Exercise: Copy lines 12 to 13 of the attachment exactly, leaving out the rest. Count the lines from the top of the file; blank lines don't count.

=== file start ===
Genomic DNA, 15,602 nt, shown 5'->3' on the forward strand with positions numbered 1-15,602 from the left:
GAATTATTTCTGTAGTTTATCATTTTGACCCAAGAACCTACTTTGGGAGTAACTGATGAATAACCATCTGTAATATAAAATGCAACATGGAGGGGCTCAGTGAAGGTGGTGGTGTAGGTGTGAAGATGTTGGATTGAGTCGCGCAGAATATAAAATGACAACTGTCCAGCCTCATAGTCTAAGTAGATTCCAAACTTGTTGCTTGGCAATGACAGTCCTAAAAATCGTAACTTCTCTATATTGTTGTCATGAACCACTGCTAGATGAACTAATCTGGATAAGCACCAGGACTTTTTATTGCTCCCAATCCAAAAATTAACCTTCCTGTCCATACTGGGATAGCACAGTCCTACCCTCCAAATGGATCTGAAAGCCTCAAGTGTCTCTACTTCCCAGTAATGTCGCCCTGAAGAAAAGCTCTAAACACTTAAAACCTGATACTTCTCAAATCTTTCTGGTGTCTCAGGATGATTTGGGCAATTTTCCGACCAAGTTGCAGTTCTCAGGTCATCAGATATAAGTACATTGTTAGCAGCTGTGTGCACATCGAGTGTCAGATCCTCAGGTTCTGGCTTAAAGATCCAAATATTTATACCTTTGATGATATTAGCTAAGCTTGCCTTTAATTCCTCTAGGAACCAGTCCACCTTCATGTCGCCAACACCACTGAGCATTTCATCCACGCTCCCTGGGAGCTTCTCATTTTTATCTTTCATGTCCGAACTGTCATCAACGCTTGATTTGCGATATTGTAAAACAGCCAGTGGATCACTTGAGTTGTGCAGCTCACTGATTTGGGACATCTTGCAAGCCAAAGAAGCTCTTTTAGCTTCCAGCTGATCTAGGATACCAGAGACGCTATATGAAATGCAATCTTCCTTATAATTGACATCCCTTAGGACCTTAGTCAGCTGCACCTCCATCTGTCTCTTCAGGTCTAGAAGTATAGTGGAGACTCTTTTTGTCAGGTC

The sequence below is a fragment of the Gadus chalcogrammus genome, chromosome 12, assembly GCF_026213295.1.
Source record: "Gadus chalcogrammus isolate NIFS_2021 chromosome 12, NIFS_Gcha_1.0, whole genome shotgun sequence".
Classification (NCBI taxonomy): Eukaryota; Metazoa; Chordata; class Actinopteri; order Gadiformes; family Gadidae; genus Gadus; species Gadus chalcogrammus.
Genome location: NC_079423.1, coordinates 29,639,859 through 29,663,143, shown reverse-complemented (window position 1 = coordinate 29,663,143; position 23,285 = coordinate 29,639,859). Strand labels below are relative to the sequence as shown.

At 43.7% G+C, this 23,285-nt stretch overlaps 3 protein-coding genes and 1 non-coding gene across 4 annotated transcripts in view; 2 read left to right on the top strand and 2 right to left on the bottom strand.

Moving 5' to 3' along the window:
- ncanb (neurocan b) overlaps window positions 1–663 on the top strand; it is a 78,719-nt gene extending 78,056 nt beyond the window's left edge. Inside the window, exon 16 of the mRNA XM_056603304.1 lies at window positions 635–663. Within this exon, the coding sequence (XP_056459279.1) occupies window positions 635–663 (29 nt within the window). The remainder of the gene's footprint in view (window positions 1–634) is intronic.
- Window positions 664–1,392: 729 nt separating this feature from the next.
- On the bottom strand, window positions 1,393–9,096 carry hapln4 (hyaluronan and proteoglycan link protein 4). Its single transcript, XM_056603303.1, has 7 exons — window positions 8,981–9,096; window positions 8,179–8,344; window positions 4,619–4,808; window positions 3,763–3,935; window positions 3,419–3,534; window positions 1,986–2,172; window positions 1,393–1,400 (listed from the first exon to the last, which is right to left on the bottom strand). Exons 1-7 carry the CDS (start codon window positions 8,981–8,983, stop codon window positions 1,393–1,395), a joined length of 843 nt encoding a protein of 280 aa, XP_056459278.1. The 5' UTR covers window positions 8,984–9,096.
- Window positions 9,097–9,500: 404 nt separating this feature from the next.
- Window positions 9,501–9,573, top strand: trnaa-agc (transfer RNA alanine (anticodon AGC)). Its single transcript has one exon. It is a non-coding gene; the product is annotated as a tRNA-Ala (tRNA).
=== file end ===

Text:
- Window positions 9,097–9,500: 404 nt separating this feature from the next.
- Window positions 9,501–9,573, top strand: trnaa-agc (transfer RNA alanine (anticodon AGC)). Its single transcript has one exon. It is a non-coding gene; the product is annotated as a tRNA-Ala (tRNA).